20. What is the most interesting travel bug or geocoin you have discovered?
This is one of my favourite coins that we’ve seen: Hector’s Dolphin geocoin

And this little guy was one of my favourite Travel Bugs: Harry the Hairy Nosed Wombat

This Travel Bug we helped to reach his final destination: Berlin Travelling Bear the Second.  I got really really sick on the trip that we took this bear along on, so in the end he didn’t quite get to the cache we planned, but we put him in a cache that we had visited previously where we knew he would fit & be safe.

Last Picture Taken Sunday.

I really can not believe that I did not post one single blog entry last week. But then, considering we were away three days, I earned money two days (which always wipes out any energy that I did have), did volunteer work with a girls group at church and took myself & animals to medical appointments – I guess in retrospect it didn’t leave much time for blogging.  So – we get to Last Picture Sunday again!!

And here it is:

Annie & the Thar


 We had stopped for lunch at the Pukekura  cafe on our way back from Franz Josef Glacier.However, we found that at 3:00 pm we were a little late for lunch in this corner of the world. We did get  to see the giant sandfly (picture below!)  and  to have a good look around & read of all the hilarious info, letters & signs and finally to chat with the thar who appeared to be very friendly.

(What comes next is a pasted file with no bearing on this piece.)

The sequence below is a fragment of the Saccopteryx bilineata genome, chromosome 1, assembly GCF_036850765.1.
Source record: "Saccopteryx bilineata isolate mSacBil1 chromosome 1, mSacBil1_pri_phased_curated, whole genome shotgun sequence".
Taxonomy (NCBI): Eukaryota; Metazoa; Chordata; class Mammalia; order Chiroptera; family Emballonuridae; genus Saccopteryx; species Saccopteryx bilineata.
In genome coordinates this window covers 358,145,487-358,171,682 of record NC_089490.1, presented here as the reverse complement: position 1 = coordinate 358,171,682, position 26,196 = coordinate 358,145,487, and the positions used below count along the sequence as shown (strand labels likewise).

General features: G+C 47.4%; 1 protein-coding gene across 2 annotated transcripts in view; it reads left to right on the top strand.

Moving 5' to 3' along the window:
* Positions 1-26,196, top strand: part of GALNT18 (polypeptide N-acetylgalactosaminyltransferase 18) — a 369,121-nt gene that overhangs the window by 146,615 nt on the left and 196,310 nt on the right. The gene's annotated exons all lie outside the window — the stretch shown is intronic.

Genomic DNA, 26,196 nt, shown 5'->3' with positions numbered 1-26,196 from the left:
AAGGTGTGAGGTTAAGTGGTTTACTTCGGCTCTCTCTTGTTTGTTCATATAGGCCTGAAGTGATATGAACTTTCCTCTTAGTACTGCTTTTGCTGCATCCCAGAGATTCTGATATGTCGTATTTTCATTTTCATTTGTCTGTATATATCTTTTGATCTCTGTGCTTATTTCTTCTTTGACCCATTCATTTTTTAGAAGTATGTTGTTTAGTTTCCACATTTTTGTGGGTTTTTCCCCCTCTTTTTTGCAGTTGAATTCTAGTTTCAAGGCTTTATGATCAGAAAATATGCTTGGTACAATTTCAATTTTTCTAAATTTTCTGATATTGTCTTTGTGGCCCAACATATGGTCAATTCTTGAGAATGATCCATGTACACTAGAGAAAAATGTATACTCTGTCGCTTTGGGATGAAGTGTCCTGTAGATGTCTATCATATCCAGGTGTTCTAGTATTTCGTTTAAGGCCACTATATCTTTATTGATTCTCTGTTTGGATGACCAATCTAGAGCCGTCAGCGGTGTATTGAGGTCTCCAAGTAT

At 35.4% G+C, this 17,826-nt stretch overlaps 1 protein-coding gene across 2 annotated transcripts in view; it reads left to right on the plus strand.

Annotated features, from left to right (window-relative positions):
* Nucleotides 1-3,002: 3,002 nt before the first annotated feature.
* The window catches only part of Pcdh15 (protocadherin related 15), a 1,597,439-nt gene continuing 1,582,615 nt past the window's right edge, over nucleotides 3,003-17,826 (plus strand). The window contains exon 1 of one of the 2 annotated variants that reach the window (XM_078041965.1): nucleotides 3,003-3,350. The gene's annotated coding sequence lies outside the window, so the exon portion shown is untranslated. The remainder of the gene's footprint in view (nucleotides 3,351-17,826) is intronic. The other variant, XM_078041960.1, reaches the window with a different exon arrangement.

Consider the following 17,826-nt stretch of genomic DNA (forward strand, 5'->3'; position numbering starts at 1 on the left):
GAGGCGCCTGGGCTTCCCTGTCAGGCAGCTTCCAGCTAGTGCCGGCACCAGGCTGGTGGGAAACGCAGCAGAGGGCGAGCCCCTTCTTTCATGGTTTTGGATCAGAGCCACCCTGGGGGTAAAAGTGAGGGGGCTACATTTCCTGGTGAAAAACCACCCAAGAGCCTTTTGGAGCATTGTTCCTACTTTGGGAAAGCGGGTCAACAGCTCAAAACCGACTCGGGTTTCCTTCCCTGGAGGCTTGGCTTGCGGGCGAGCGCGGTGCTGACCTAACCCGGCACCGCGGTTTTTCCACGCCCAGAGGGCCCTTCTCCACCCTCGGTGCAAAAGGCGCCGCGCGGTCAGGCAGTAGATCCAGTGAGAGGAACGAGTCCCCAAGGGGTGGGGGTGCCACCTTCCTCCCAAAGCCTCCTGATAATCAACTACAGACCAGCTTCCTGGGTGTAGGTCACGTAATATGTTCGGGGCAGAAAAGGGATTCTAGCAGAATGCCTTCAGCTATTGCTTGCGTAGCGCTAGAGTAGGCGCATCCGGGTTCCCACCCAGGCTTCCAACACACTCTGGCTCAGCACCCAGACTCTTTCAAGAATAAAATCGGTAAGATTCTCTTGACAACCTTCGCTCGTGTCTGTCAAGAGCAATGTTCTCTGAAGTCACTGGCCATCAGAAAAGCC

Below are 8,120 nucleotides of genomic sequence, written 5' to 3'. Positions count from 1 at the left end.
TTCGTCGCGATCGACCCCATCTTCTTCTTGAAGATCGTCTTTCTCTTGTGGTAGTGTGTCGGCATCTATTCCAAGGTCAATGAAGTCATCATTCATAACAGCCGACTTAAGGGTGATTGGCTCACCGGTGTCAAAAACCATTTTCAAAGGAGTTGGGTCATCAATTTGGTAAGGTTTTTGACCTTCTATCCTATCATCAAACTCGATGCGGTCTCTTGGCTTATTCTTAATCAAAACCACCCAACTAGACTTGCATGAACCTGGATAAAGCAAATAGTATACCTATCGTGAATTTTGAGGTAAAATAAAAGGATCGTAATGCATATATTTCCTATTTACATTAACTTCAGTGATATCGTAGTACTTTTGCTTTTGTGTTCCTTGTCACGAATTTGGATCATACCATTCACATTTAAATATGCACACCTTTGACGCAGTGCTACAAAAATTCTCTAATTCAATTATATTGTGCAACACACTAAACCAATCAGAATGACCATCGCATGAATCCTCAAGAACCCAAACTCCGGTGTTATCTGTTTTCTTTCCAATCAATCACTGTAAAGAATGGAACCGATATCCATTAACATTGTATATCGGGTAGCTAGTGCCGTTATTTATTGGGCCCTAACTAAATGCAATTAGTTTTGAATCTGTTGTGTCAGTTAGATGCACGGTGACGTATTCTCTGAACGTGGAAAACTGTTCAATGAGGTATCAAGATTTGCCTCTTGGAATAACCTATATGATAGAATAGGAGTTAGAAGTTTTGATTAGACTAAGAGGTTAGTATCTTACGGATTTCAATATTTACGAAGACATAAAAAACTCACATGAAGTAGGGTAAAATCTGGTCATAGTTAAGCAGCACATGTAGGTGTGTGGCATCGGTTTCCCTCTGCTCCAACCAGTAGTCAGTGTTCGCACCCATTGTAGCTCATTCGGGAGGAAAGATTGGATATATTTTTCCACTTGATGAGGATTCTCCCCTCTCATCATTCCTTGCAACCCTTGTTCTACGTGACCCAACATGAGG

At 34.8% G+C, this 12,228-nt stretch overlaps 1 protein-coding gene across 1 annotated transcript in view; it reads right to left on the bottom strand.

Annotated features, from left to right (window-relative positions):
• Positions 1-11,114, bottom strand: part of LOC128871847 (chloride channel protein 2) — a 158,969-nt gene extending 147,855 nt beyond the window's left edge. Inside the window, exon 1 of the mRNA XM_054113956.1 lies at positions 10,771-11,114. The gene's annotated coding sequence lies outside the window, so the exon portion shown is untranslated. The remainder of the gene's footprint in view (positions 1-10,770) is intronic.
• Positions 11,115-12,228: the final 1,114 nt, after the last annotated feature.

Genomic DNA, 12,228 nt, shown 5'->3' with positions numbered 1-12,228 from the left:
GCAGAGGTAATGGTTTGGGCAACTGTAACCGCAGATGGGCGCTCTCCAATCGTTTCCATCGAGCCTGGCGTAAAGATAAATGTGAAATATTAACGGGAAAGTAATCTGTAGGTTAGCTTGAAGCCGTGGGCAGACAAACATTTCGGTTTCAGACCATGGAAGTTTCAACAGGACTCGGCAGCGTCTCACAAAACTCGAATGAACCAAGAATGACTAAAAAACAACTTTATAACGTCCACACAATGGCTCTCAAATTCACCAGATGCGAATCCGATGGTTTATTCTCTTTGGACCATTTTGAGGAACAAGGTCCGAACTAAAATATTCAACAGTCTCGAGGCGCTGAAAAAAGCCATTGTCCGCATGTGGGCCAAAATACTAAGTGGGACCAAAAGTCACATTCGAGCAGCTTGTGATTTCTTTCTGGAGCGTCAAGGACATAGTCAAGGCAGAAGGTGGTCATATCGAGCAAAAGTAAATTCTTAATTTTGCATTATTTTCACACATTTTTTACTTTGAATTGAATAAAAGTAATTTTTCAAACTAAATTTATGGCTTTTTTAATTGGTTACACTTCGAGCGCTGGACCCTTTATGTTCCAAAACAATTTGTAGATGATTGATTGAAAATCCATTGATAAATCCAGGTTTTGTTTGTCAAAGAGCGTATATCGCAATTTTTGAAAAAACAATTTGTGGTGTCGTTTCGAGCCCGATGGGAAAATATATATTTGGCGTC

A Giant female sandfly. (Glad this one did not try to suck my blood!!)

Last Picture Taken Sunday

Well – this is one for the pet people amongst us:

Ruger's Paw

 There he was lying on the couch beside me looking cute, so I picked up the camera – could have been an ear or an eye or a nose that was my last shot – but it was a paw!

City Caching

Our trip to the city was mostly for shopping, but we had a few other very important things to do too.

New Brighton Beach

The main one was to take a young member of the caching team The Grady Bunch out for some caching and some decent food!   When your family lives really truly in a remote place, you’ve no choice but to go to boarding school  for high school when you get to Year 9. And eat the food. But that doesn’t mean you gotta like it!

So we rescued Grady #3 from the  hostel (dorms), went caching and then out for a meal. 

We had some technical issues with the camera, so there aren’t too many photos.

Firstly we went to GC1T8AD Bright-On  Pier where nimble young fingers were very useful! And then we went for a short stroll along the beach.

 We took photos near that cache the next morning also. This is a spot that we really like – one morning we saw a paddle surfer which was kind of fun towatch. And there’s almost always regular surfers and heaps of dog walkers. If you are dog people it’s interesting to see the different dogs and whether they are running or fetching, swimming or avoiding the waves, digging or playing or just generally doing dog stuff.

Pier View

Lift Off

This is one we took at GC24BDT Kate the Good Sheppard   – just before the camera claimed that the card was full. Grady #3 did most of the hunting here while we were fussing around with the camera – but would have found it anyway, being the only one looking in more divergent spots!! Us oldies had too many expectations about where a cache on a boardwalk ‘ought’ to be!!